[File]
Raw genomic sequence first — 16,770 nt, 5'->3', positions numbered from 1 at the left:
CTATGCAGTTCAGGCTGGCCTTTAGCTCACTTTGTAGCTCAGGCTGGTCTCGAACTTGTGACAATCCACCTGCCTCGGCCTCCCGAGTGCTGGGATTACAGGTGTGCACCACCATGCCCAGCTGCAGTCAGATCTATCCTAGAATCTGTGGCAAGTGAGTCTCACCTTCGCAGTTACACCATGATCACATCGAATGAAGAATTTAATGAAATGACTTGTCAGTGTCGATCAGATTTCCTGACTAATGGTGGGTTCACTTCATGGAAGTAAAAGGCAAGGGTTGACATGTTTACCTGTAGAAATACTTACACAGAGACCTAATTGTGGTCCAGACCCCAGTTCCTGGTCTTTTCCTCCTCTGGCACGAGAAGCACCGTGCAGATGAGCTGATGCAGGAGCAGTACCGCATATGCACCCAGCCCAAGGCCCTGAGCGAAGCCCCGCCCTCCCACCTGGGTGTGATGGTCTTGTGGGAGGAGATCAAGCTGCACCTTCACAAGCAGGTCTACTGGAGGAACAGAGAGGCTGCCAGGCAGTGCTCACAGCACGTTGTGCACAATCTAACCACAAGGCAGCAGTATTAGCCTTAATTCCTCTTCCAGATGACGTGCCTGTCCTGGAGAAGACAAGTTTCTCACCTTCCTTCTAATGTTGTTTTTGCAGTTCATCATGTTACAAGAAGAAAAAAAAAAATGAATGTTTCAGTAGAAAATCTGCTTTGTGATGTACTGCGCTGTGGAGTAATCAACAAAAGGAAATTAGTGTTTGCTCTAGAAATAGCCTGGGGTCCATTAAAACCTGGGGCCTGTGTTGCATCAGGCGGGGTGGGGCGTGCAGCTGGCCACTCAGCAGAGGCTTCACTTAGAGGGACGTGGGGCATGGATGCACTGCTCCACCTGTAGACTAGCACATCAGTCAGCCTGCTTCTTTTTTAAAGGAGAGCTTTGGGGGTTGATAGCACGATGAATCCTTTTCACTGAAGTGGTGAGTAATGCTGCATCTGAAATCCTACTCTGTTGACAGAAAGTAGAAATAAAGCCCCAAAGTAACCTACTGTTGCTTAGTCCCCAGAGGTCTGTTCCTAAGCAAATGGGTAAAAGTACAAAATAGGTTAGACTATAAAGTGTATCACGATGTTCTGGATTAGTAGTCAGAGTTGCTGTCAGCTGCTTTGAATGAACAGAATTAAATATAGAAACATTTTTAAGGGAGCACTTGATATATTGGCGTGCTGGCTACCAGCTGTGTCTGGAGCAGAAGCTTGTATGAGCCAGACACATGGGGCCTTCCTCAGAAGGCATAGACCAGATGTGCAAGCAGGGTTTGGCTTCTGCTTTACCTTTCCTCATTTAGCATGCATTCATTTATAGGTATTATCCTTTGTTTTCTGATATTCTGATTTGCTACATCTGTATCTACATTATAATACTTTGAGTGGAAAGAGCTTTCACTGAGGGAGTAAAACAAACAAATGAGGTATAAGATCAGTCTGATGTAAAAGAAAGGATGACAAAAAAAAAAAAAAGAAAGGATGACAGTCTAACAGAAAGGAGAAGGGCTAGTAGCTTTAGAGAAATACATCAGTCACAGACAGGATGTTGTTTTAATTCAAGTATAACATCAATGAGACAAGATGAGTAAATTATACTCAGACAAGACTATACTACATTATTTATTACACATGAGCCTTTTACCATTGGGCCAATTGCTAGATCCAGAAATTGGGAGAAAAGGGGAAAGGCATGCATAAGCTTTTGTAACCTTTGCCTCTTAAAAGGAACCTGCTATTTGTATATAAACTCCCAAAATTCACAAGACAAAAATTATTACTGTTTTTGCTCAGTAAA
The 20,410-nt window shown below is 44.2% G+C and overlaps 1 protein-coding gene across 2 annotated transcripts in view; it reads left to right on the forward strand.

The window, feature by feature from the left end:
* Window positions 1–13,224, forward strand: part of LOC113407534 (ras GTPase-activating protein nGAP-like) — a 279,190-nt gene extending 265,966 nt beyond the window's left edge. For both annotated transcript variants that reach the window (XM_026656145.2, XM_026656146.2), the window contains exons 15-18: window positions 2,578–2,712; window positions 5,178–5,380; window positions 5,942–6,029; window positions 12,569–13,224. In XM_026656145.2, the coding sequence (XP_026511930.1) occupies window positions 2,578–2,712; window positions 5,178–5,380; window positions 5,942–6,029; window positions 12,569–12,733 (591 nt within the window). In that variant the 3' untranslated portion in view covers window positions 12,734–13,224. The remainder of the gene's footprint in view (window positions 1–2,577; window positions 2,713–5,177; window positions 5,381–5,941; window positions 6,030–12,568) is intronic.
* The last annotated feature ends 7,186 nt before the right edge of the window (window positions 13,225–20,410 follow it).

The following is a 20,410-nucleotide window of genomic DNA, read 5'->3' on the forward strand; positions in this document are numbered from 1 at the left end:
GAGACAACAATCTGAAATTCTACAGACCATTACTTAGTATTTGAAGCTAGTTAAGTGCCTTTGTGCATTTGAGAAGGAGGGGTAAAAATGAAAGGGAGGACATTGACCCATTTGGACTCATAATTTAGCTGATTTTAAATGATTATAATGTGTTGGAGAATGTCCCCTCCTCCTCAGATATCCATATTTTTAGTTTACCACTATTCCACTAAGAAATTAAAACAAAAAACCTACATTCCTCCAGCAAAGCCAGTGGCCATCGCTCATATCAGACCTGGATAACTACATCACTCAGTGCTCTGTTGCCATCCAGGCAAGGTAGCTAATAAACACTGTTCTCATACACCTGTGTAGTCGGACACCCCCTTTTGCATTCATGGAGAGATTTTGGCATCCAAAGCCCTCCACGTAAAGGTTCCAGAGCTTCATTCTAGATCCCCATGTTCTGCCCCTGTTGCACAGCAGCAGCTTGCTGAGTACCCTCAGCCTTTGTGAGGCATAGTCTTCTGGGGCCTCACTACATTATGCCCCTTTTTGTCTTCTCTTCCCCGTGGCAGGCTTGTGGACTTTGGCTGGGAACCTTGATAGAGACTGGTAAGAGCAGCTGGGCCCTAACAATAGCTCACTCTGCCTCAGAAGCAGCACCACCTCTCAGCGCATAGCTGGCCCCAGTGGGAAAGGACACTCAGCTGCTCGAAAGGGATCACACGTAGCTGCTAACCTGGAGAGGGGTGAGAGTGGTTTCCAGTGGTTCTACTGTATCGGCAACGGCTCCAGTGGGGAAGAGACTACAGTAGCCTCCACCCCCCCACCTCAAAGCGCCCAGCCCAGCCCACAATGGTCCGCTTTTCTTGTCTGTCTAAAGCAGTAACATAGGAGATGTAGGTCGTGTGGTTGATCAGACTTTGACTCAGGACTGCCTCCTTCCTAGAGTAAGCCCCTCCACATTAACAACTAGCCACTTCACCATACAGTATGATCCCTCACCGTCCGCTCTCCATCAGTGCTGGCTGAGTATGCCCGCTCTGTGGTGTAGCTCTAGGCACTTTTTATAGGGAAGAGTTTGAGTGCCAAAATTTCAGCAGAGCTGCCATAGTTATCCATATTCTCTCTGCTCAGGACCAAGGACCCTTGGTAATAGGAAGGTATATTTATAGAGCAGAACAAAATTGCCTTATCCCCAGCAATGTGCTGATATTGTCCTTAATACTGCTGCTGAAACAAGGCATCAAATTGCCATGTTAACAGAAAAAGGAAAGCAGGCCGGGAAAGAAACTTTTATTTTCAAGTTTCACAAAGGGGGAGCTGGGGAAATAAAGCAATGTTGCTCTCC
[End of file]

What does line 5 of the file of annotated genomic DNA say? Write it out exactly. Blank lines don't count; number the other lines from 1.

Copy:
* Window positions 1–13,224, forward strand: part of LOC113407534 (ras GTPase-activating protein nGAP-like) — a 279,190-nt gene extending 265,966 nt beyond the window's left edge. For both annotated transcript variants that reach the window (XM_026656145.2, XM_026656146.2), the window contains exons 15-18: window positions 2,578–2,712; window positions 5,178–5,380; window positions 5,942–6,029; window positions 12,569–13,224. In XM_026656145.2, the coding sequence (XP_026511930.1) occupies window positions 2,578–2,712; window positions 5,178–5,380; window positions 5,942–6,029; window positions 12,569–12,733 (591 nt within the window). In that variant the 3' untranslated portion in view covers window positions 12,734–13,224. The remainder of the gene's footprint in view (window positions 1–2,577; window positions 2,713–5,177; window positions 5,381–5,941; window positions 6,030–12,568) is intronic.